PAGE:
Choosing Mountain Bike Tires:
Tips to Improve Your Ride

The right mountain bike tires make a huge difference in the quality of your ride. It is important to have bicycle tires that are safe and provide a high level of control since they are the only parts of your bike that have contact with the least most of the time, hopefully.

I did not realize the importance of bicycle tires until I tried out some different types of tires. I could not believe how differently my bike handled with each type of tire.

The right bicycle tire can make you climb faster, have more stability on downhill sections, or corner better. The right tire fits your riding style and terrain.

This page provides information on mountain bike tires and includes tips to help you choose the best bicycle tires for your type of riding.

Tire Size
Mountain Bike Tubes
Kevlar vs. Metal Beads
Casing and TPI
Selecting Tires for Type of Terrain
Tire Pressure
Tubeless Tires

Tire Size

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Mountain bike tires range in diameter and width. Most mountain bikes come with 26 inch wheels, but there are also mountain bike wheels and tires that are 29 inches. For more information on 29-inch tires, please visit our page on 29er Mountain Bikes

Mountain bike tires are wider than road bike tires so they have more stability for trail riding. There are different widths of mountain bike tires for different riding purposes and terrains.

Your rims will have a range of tire sizes that it can accommodate. When buying bicycle tires, the size is specified by a number that has the diameter listed first and then the width; for example, 26 x 2.1.

Mountain Bike Tubes

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It is important to select mountain bike tubes that fit your tires and rims. Bicycle tubes come in different diameters, widths, weights, and materials. There are also 2 different types of valves. For more information on how to choose mountain bike tubes, please visit our page on Mountain Bike Tubes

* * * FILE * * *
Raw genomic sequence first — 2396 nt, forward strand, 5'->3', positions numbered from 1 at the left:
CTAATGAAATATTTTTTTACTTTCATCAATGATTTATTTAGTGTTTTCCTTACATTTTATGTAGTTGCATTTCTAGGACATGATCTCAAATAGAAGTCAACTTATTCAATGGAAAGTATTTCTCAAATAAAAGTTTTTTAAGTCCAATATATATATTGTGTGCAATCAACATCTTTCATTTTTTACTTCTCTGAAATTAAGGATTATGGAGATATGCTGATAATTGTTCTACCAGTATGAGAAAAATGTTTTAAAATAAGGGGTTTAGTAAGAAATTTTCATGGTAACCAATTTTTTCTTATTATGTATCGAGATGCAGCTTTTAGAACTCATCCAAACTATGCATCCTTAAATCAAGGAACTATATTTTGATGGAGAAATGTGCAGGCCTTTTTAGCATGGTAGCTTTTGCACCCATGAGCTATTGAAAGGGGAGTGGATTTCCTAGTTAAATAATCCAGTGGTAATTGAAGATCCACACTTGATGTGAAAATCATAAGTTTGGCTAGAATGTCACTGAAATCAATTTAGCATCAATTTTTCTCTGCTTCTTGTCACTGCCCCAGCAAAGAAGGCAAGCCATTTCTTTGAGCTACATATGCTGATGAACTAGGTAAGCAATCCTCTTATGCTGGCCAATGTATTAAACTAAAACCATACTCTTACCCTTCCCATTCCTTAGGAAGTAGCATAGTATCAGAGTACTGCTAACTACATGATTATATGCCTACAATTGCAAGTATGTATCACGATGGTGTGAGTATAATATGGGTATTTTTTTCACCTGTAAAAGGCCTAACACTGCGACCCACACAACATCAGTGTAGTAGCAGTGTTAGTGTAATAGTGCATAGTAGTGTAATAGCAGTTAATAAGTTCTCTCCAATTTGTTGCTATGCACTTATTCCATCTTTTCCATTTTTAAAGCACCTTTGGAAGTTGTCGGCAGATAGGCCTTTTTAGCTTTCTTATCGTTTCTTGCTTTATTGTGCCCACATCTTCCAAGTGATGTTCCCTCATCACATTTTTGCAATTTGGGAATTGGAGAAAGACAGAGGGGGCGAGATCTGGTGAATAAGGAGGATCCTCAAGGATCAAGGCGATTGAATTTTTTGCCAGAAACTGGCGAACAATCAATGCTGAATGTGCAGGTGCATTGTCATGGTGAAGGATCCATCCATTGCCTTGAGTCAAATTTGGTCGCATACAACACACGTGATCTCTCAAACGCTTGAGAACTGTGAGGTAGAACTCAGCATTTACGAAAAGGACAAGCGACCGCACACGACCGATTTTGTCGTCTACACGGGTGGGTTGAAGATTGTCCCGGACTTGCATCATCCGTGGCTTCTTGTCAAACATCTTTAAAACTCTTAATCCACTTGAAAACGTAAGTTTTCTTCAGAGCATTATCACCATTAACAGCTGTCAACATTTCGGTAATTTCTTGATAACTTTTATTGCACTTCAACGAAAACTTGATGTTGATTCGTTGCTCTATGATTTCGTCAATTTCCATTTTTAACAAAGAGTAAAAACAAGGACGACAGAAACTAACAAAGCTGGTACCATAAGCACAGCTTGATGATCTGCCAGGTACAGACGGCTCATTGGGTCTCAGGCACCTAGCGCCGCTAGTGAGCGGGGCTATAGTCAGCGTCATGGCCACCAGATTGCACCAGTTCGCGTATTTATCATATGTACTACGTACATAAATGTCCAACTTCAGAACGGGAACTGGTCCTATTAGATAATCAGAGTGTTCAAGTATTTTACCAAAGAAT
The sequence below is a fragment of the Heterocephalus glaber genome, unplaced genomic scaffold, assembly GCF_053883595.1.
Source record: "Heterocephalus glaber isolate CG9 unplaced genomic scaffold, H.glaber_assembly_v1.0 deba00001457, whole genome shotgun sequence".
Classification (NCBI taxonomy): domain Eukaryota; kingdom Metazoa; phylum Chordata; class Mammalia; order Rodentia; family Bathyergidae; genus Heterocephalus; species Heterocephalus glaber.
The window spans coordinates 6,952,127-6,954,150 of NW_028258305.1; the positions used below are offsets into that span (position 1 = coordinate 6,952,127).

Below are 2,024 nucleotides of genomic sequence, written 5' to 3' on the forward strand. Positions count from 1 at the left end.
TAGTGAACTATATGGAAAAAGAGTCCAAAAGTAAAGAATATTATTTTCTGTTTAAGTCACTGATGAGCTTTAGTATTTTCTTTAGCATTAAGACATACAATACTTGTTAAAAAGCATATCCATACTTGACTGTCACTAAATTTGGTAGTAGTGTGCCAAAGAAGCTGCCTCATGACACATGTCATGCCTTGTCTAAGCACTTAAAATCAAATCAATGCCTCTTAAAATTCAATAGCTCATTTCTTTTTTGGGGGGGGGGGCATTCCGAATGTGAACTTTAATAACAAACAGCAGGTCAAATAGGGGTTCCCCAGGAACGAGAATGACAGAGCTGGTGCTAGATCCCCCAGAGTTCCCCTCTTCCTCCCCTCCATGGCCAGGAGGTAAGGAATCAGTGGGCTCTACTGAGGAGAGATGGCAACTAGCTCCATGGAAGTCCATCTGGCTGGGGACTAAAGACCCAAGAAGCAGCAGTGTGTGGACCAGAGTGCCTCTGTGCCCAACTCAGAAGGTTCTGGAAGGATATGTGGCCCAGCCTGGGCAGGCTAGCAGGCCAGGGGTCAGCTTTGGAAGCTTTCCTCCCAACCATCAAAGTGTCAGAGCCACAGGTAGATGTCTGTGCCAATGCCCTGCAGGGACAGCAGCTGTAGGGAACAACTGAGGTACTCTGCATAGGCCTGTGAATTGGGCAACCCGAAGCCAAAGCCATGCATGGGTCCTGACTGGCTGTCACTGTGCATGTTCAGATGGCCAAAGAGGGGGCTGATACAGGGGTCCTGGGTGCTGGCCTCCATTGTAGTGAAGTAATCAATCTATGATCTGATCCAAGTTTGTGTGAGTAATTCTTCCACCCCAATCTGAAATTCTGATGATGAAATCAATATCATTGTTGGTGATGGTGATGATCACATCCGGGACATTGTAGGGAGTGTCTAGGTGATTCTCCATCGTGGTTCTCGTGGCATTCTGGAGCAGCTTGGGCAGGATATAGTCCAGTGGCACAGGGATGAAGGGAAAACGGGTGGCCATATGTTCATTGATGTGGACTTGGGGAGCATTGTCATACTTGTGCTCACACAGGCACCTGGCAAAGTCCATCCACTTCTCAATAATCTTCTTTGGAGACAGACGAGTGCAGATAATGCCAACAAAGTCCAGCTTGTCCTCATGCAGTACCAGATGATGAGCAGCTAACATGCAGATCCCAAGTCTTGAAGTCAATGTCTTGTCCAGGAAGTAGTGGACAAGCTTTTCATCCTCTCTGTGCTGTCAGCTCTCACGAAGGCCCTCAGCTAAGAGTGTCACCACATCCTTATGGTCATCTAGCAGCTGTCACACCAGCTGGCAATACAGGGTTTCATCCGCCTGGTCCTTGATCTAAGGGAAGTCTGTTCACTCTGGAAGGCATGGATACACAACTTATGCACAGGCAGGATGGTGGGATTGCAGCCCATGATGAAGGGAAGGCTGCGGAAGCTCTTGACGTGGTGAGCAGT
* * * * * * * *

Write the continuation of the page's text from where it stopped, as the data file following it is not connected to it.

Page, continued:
Kevlar vs. Metal Beaded Tire

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Clincher tires have beads that attach to the rim and keep the tube inside the tire. This is in contrast to tubeless tires, which have no bead because they do not require tubes.

The bead of the tire can be made of either kevlar or metal. Kevlar beaded tires are often called folding tires. Kevlar mountain bike tires are lighter than the metal beaded tires and just as durable. The only disadvantage is they cost a few dollars more.

Casing and TPI

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The casing on a bicycle tire is the fabric that the rubber adheres to. Casing is made in varying threads per square inch or TPI ranging from 22 to 120.

Mountain bike tires that have a higher TPI are thinner, lighter, and more flexible than tires with a lower TPI. They provide a higher quality ride because they are better able to conform to the trail, which means better control. Tires with higher TPI are more expensive than tires with a lower TPI.

Tires with a lower TPI are thicker and not as easily punctured so they may last longer then higher TPI tires, but they do not perform as well when tight handling and control are needed.

Type of Terrain

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Which mountain bike tires are the best depends on what type of terrain you will be riding. A tire that works well for smooth hardpack will not be a good tire for technical trails with roots, loose rocks and other obstacles.

Based upon the terrain you will be riding, you want to select a tire that has the right balance of weight, durability, traction, and rolling resistance.

Smooth hardpack and racing-

If you don't ride terribly technical terrain and plan to mostly ride on smooth hardpack, you want to choose mountain bike tires that have low rolling resistance. If you plan to race, you will also want a tire that has low rolling resistance.

A good choice for this type of riding terrain is a tire with low, closely spaced knobbies. Smaller knobs are faster and smoother, so they are good for racing also. Knobs that are wider at the base are good for cornering on hardpack. An example of a great racing tire is the Kenda Small Block 8

A narrower tire (1.9-2.2) is best for hardpack conditions because it will decrease rolling resistance. If you are heavier or there are rocks mixed into the hardpack, you will want to stay in the wider end of the range, but stick with a similar type of tread pattern.

You will not have a lot of traction if you decide to do climbing in loose conditions with this type of tread pattern.

Loose and technical conditions-

If you ride on trails with loose rocks, roots, and loose climbs, you want mountain bike tires that have a more aggressive tread pattern to give you better traction.


A great choice for this type of terrain is a tire with taller knobbies so that they will dig in and provide traction. This type of tread does have more rolling resistance, which means it takes more effort to move the tire, which is why it isn't a good choice for smoother conditions.